FLATBUSH — Why did this rooster cross the road?
To be rescued by one very determined NYPD officer.
Earlier this month, members of the 67th Precinct found a male rooster wandering in the middle of Flatbush and Snyder avenues in the neighborhood — and immediately called Sgt. Anthony Egan, who took the bedraggled bird under his wing.
“I’m the animal lover of the precinct,” Egan told DNAinfo after the Dec. 10 rescue, adding that he’s found shelter in the past for pit bulls, birds and snakes abandoned in the area. “I’ll do everything in my power to find them a good home.”
The six-year NYPD member and Marine reservist kept the rooster, who was in “a real bad state,” he said, in the precinct house while he researched the best place to send him. And as the rooster — now named “Mo Justice” — hung out with Egan, he became more and more friendly.
“Once we calmed him down, he was very inviting,” he said. “He was just happy to be in someone’s arms.”
Mo Justice is a male "Crevecoeur" rooster, according to Farm Sanctuary, the animal rescue farm in upstate New York where he will now live. (Photo credit: Farm Sanctuary)
That day, Egan secured a new home for Mo Justice at Farm Sanctuary, a 30-year-old animal rescue in upstate New York that has recently partnered with Tracey Stewart, Jon Stewart’s wife, to build a new farm in New Jersey.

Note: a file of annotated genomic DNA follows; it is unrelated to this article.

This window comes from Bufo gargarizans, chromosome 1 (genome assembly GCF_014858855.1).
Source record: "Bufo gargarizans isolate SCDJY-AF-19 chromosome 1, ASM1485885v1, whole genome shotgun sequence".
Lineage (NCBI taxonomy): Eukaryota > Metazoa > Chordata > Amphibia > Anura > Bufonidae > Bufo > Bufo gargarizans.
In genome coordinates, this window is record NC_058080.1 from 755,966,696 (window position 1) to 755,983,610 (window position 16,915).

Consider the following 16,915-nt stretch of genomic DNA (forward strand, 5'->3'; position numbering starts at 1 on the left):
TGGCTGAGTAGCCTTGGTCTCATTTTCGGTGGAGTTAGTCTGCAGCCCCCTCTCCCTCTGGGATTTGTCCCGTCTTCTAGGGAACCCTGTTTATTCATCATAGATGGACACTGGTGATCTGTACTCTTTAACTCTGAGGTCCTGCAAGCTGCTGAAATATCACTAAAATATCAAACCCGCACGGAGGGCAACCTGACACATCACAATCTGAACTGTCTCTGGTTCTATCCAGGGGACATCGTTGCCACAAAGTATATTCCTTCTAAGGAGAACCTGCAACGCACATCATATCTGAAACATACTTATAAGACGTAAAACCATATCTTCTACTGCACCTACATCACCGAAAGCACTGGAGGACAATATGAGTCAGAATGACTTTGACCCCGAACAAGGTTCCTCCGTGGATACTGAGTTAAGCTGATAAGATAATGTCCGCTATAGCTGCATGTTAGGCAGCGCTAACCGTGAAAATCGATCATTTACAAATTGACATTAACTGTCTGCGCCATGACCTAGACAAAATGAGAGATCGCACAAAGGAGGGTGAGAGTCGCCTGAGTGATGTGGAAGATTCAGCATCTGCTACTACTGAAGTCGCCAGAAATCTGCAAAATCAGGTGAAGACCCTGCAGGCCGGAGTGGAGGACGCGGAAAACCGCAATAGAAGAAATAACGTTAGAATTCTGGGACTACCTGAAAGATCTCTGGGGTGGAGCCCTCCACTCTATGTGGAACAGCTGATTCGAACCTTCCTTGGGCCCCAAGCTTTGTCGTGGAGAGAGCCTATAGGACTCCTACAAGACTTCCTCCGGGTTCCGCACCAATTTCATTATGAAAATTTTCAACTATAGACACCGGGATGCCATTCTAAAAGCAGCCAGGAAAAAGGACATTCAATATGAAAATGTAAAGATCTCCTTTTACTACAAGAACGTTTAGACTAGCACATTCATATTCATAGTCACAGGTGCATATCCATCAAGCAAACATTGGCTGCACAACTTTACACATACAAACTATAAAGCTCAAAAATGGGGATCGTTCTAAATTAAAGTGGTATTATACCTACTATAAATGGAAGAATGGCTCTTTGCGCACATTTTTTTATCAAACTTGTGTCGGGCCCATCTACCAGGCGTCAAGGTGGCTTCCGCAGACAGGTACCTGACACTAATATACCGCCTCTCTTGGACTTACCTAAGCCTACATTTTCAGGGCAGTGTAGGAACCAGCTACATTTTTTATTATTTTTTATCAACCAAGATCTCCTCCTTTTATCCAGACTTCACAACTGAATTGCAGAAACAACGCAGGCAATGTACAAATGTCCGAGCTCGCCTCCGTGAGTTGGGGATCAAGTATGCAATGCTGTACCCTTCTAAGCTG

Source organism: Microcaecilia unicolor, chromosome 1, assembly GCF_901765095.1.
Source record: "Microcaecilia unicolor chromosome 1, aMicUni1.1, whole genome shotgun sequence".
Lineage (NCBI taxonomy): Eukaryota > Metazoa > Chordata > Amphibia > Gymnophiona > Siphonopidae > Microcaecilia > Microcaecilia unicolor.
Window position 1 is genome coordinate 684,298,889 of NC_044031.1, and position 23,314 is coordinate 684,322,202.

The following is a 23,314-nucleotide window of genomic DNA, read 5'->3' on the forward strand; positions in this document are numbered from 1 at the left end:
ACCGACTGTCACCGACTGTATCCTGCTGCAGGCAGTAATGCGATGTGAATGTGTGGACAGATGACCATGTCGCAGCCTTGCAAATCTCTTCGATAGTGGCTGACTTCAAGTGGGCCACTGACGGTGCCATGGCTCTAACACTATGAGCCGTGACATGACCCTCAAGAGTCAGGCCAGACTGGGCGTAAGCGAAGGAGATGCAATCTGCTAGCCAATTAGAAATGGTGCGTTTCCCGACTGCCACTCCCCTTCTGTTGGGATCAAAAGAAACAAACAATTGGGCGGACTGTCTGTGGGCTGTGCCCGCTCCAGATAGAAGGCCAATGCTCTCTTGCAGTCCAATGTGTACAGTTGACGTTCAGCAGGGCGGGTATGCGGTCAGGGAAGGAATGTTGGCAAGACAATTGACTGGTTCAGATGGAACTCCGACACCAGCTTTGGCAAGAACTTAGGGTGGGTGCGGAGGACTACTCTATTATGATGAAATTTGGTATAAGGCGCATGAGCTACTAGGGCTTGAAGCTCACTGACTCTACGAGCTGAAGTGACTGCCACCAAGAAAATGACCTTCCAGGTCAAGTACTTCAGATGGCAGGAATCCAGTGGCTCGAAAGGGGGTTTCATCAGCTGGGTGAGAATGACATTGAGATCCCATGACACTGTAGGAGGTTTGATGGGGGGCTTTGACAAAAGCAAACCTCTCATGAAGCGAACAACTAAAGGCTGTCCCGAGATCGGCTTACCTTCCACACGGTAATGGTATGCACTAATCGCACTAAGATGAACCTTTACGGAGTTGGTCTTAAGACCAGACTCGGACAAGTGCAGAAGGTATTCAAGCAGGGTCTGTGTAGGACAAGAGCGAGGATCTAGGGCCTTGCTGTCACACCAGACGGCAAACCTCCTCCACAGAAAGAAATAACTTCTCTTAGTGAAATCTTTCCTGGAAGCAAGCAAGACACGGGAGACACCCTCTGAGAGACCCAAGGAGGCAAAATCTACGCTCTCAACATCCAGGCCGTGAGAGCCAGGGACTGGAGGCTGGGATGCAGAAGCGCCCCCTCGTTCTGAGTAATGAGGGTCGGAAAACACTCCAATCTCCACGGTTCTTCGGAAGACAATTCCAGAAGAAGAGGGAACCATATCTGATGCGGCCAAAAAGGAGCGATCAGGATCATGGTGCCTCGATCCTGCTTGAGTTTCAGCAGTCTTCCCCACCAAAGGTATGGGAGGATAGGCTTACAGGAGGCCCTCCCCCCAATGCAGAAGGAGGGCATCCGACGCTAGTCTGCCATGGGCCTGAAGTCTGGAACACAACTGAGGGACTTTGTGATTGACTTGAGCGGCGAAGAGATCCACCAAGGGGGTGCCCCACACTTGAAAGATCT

Susie Coston, Farm Sanctuary’s National Shelter Director, says she personally took Mo Justice in after he arrived upstate, listless and suffering from an infection. But, with antibiotics, he’s making a speedy recovery.
“He’s already looking 100 percent better,” she said. And when he’s totally healed, he’ll join the 170 other birds at the sanctuary — many of them rescued from the city, she said — and be permanently paired with a group of hens.
“He’ll have a flock of his own,” she said.
Mo Justice is a special French variety of bird known as a “Crevecoeur,” Coston said. She guessed he may have been mail-ordered by someone looking to start a backyard coop or, perhaps, he may have escaped from a Brooklyn poultry distributor.
However he ended up in the middle of that Flatbush intersection, she said, it’s clear that Egan swooped in at precisely the right time.
“The officer definitely saved his life,” she said.
Egan is glad he found a home for the rooster and hopes Mo Justice’s story encourages people to care for animals the same way he does.
“We’re here to serve people,” he said of the NYPD. “But we’re also here to serve animals, too.”